Friday, July 11, 2008

Make Her Happy

I saw a billboard today from a jewelry store which showed a woman with a big smile on her face and had the caption, "Make her happy". My first question was whether you can really buy a woman's happiness with a glittery piece of jewelry that has no function (unless you want to cut a piece of glass). This triggered my second question: Why do advertisers try to sell things to make women happy while they never advertise about happiness as a goal when they are selling things to men? If men and women are supposed to be treated equally, how did happiness get to be more of a feminine goal than a masculine one? Can you buy happiness at all? Perhaps the problem is that advertisers are not talking about true happiness. It is even possible that men and women have different interpretations of what happiness is, and they may not even realize when they have achieved it because of a deficient contentment gene. I guess our forefathers (and foremothers) were right in setting the official goal as the "pursuit of happiness". If at first you don't succeed, try, try again...

Wednesday, July 2, 2008

Restaurant Pricing

Did you ever notice that when you go to a restaurant the bill is roughly constant? My wife and I tend to go to moderate family restaurants, and the bill is almost always about $20.00 for the two of us before tax and tip. Restaurants of all types design their menus around the amount of money they wish to receive from each customer. In a typical family restaurant where we live, you can purchase an egg/pancake dish for $7.95, a sandwich plate for $7.95, or a dinner special for $7.95. To be sure, you can shave the price slightly by ordering only one egg or get a better dinner for a few dollars more. In addition, the pricing is biased by whether you order drinks, side dishes, or desserts, which are higher profit items.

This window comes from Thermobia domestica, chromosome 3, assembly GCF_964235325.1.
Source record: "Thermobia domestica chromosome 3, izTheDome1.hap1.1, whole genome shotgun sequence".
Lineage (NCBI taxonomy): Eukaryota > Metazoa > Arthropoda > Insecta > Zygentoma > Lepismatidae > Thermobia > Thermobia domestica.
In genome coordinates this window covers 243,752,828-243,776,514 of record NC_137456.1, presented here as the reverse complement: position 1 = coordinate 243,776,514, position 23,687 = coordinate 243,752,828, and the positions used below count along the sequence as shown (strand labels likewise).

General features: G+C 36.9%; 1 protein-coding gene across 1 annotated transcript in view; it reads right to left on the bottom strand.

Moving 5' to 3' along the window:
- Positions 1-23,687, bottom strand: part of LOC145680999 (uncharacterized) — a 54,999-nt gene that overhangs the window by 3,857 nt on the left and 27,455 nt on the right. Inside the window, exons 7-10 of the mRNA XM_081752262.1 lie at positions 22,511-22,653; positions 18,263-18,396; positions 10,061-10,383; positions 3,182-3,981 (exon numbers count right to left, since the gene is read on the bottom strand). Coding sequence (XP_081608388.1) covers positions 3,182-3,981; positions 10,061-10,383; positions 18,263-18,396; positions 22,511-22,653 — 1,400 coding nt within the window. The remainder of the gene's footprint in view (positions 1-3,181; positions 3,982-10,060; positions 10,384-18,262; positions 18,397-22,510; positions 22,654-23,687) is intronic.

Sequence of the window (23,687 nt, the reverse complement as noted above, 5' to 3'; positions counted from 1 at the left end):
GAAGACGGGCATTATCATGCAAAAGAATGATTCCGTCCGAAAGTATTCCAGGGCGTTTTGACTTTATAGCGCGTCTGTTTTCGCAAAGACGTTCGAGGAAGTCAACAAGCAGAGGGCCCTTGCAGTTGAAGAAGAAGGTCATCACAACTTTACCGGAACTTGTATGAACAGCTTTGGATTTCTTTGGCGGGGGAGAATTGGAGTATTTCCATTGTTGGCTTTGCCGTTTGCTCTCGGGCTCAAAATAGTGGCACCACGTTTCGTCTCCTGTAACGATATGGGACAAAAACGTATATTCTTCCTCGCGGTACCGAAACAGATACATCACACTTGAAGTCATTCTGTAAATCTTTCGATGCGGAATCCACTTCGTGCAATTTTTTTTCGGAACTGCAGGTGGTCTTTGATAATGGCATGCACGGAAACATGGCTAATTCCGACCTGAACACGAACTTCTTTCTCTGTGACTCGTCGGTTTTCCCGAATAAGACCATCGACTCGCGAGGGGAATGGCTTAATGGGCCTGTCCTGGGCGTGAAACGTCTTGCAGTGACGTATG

Restaurants today are businesses which happen to serve food as their product, rather than hospitality centers where the main goal is to impress the guest with the quality of the food and service. The primary approach is to attract and process through as many customers as possible at a certain average dollar value per customer. This is usually done by compressing the range of prices on the menu as discussed above and by streamlining the process in order to get as many customers as possible through in a given period of time. The latter approach is the fast food philosophy.

It will be interesting to see whether the restaurant business starts to introduce some cost-reduction innovations now that gasoline prices are getting higher every day. The easiest way to compensate for the higher cost of gasoline is to eat at home, saving both the costs of driving and of the restaurant. Some restaurants are now packaging menu items as frozen entrees that you can purchase at the supermarket and eat at home. Is this the best of both worlds?